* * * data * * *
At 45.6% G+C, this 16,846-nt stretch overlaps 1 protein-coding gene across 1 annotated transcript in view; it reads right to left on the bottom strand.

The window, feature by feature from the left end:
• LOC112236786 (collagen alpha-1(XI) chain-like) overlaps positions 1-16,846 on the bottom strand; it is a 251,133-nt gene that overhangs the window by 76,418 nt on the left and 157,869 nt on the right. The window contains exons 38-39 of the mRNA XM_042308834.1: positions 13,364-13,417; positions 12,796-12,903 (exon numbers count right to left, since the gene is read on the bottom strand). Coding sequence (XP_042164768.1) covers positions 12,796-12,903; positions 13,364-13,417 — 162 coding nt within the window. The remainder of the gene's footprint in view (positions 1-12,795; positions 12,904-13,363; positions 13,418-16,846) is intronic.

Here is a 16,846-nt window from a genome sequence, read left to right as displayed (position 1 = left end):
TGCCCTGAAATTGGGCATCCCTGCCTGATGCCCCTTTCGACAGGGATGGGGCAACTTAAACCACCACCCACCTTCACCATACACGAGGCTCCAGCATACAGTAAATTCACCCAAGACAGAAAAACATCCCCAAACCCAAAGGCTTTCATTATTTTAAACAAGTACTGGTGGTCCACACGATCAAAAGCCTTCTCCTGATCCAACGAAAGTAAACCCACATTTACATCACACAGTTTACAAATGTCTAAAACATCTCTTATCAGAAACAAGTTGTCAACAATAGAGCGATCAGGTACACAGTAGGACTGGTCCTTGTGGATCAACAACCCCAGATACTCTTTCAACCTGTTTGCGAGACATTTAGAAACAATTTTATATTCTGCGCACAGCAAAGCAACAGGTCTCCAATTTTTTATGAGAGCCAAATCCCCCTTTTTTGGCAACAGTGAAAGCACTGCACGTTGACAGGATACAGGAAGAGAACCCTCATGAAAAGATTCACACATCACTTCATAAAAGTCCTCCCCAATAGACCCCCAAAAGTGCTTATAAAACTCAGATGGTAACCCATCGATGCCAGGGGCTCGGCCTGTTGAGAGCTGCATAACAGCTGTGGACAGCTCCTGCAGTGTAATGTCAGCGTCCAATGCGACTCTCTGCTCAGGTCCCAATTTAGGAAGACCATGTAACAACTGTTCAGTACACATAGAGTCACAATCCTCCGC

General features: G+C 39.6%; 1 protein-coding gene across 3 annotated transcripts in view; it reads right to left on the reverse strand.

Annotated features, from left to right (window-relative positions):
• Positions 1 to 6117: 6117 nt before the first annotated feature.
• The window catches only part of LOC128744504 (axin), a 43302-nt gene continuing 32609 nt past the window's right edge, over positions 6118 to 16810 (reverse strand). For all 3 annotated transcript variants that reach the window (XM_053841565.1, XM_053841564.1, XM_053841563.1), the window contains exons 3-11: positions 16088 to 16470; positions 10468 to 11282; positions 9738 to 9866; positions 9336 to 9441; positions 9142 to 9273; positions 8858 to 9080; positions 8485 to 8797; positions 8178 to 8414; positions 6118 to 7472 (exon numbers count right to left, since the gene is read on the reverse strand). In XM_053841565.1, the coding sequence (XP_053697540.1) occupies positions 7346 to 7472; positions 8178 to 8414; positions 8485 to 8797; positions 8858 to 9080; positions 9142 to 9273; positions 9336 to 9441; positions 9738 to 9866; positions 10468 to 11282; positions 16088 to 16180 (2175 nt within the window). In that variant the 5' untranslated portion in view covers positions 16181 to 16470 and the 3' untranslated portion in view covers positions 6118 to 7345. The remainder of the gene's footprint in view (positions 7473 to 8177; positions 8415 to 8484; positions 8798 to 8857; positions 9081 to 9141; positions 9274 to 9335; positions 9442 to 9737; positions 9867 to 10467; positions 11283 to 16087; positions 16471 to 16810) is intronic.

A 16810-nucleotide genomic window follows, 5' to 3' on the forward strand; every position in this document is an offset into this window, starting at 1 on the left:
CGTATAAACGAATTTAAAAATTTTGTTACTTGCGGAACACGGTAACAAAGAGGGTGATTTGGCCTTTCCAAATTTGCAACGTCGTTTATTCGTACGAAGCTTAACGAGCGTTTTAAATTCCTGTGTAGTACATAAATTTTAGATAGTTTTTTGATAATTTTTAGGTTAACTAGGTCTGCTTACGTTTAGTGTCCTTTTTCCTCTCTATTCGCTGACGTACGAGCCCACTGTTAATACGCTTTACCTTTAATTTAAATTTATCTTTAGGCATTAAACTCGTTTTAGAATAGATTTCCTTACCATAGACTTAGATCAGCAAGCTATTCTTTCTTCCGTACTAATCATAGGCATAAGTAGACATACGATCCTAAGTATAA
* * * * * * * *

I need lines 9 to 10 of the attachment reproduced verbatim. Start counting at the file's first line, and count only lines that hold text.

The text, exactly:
• The window catches only part of LOC128744504 (axin), a 43302-nt gene continuing 32609 nt past the window's right edge, over positions 6118 to 16810 (reverse strand). For all 3 annotated transcript variants that reach the window (XM_053841565.1, XM_053841564.1, XM_053841563.1), the window contains exons 3-11: positions 16088 to 16470; positions 10468 to 11282; positions 9738 to 9866; positions 9336 to 9441; positions 9142 to 9273; positions 8858 to 9080; positions 8485 to 8797; positions 8178 to 8414; positions 6118 to 7472 (exon numbers count right to left, since the gene is read on the reverse strand). In XM_053841565.1, the coding sequence (XP_053697540.1) occupies positions 7346 to 7472; positions 8178 to 8414; positions 8485 to 8797; positions 8858 to 9080; positions 9142 to 9273; positions 9336 to 9441; positions 9738 to 9866; positions 10468 to 11282; positions 16088 to 16180 (2175 nt within the window). In that variant the 5' untranslated portion in view covers positions 16181 to 16470 and the 3' untranslated portion in view covers positions 6118 to 7345. The remainder of the gene's footprint in view (positions 7473 to 8177; positions 8415 to 8484; positions 8798 to 8857; positions 9081 to 9141; positions 9274 to 9335; positions 9442 to 9737; positions 9867 to 10467; positions 11283 to 16087; positions 16471 to 16810) is intronic.

A 16810-nucleotide genomic window follows, 5' to 3' on the forward strand; every position in this document is an offset into this window, starting at 1 on the left: